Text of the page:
Mike Murphy

Reports from several ofThe NEWS’sources in the industry indicate that the Summer of 2010 is shaping up to be a fairly good one. Some contractors said they are having the best year they have ever had, distributors’ inventory levels are up, and manufacturers are suggesting that business could increase by 10 percent or more - some citing up to 30 percent gains. That is a tremendous change since early this year when “flat” was the optimistic word on the tip of everybody’s tongue.

So, what is causing such a nice change in current sales? Perhaps it is a swing from the lopsided repair trend that began in 2009, back to a more normal mix of repair and replacement.

Service has always been the bread and butter of many contracting companies, and the strong glide into more repair work during the early days of the recession was certainly to be expected as more owners found ways to choke a few more months out of some already gasping HVAC systems. Still, there are just as many contractors that swear they cannot make any profit in service, and are strictly construction companies. A betting man might wager that some of these construction-oriented businesses found their way into some service and repair work during the last couple of years.

Whatever the reason, thank goodness for the service work that may have kept a lot of contracting companies in business of late - yet, there has been news of HVAC companies being forced to close their doors in the early part of this summer.

Yes, times are tough for some, even amid the recent good news that industry sales are beginning to climb.

Why the dichotomy? How can things seemingly be getting better for some and worse for others?


Just as there are those companies that make money selling service and those that make money selling construction, there are those that can lose money at almost anything they do. It is easy to accomplish once the decision to continue lowering prices becomes the primary business strategy.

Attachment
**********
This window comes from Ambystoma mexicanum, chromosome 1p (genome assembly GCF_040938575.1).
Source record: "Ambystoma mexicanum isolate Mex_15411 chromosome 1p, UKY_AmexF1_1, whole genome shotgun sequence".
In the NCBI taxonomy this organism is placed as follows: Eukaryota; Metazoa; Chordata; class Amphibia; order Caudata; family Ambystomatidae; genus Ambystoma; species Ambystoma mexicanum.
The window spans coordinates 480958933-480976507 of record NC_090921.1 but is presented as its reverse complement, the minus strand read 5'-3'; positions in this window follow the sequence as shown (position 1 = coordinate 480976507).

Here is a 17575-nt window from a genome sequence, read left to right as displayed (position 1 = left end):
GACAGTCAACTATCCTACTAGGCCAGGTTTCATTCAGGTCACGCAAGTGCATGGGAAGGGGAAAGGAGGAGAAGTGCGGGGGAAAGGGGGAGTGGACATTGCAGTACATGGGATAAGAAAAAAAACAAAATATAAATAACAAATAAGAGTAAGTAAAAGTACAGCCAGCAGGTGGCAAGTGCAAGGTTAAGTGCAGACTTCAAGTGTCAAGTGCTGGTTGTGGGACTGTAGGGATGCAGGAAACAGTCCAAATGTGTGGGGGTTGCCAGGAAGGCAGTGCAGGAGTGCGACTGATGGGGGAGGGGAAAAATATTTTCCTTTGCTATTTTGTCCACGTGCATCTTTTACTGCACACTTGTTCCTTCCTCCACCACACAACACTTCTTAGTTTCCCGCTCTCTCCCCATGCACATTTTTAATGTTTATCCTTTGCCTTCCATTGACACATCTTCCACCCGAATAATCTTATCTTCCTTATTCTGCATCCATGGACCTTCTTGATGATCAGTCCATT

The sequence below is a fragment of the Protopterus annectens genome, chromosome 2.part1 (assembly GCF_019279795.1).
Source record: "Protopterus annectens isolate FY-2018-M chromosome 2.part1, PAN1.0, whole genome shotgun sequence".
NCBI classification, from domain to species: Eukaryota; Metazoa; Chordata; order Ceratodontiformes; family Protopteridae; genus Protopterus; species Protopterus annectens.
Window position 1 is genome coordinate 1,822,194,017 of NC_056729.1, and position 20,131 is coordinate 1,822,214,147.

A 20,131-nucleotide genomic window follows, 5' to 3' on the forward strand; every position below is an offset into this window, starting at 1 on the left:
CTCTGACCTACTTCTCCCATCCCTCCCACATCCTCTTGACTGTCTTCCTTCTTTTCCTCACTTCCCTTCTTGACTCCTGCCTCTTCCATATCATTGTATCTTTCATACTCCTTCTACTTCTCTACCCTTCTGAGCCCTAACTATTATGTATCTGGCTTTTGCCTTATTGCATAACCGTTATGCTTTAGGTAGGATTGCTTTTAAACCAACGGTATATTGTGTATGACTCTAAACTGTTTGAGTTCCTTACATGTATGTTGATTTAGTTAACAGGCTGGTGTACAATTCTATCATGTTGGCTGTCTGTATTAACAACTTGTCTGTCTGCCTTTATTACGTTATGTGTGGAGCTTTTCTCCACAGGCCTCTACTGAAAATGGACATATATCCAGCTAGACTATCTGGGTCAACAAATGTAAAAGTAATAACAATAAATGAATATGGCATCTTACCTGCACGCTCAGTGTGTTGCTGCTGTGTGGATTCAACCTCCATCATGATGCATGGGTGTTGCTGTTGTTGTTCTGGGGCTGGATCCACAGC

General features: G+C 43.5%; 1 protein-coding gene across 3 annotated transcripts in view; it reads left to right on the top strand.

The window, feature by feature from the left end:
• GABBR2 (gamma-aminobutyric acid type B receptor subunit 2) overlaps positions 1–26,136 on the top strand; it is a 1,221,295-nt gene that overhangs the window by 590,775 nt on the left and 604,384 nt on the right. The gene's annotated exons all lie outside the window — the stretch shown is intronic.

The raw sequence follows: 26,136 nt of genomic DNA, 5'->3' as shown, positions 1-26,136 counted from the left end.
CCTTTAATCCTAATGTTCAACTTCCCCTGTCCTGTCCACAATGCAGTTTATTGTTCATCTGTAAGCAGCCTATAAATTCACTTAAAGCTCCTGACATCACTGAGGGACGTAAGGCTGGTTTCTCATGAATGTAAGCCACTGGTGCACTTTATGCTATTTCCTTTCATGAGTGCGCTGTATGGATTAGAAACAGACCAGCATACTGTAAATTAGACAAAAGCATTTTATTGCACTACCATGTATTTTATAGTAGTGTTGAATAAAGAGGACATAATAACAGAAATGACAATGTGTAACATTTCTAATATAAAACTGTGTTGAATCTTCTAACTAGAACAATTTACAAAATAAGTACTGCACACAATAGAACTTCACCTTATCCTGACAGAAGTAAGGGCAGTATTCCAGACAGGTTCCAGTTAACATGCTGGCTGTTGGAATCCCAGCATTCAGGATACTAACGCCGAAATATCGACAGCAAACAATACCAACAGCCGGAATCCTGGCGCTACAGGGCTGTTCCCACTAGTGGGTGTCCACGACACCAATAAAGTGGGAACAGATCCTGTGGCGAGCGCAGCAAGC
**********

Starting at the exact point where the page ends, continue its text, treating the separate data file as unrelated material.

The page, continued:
The story is an old one: New construction is down; replacement business gets flooded with low-ball pricing; everybody suffers. Once the dust settles in a market that has been the victim of too much price pressure, two things usually happen: 1) Contractors who were making good profits lose some business to low-ball practices, and have to fight to get pricing back up to normal levels once the low-ballers move out of the market. 2) Some of the low-balling companies go out of business.

Some of you are thinking, “I’m low-priced and offer good value, and I’m not going out of business.” That may be true to an extent. There is obviously a place for a low-price strategy, or companies like Wal-Mart wouldn’t stay in business, would they? However, consider this example: My local Wal-Mart expanded into a Superstore concept, meaning that it now sells groceries in addition to an assortment of department store offerings. Bananas were going for 48 cents per pound everywhere else in town. Wal-Mart dropped prices to 38 cents per pound during the grand opening of the Superstore, and maintained that ridiculous price for nearly two months. Within six months bananas cost 47-49 cents per pound everywhere in town - including Wal-Mart. Yes, Wal-Mart had a low-price strategy, and still does for the most part. But, the company knows how to make money when and where it can.


A low-price strategy can be a viable option in the HVAC replacement market. However, continually lowering prices can be the death knell. Becoming the lowest priced option in the neighborhood while everyone around you is complaining about your prices might be more than just sour grapes from your competitors. Maybe they are trying to tell you something.

If your primary business strategy is to cut the price of everyone, every time - to paraphrase the words of comedian (You Might be a Redneck) Jeff Foxworthy, - you might be going out of business.

If you wake up wondering where you are going to buy on credit today - you might be going out of business.

If you find yourself standing by your van violently shaking the hose at the gasoline station - you might be going out of business.

If you are looking for expansion valve coupons in the newspaper - you might be going out of business.

If you are asking the guy at the counter with bloodshot eyes if R-410A is a new tire size - you might be going out of business.

If the window shaker at your mother’s house is broken and she doesn’t know who to call - you might be going out of business.

MURPHY’S LAW:If your primary business strategy is to cut the price of everyone, every time - you might be in the wrong business.

Publication date:07/26/2010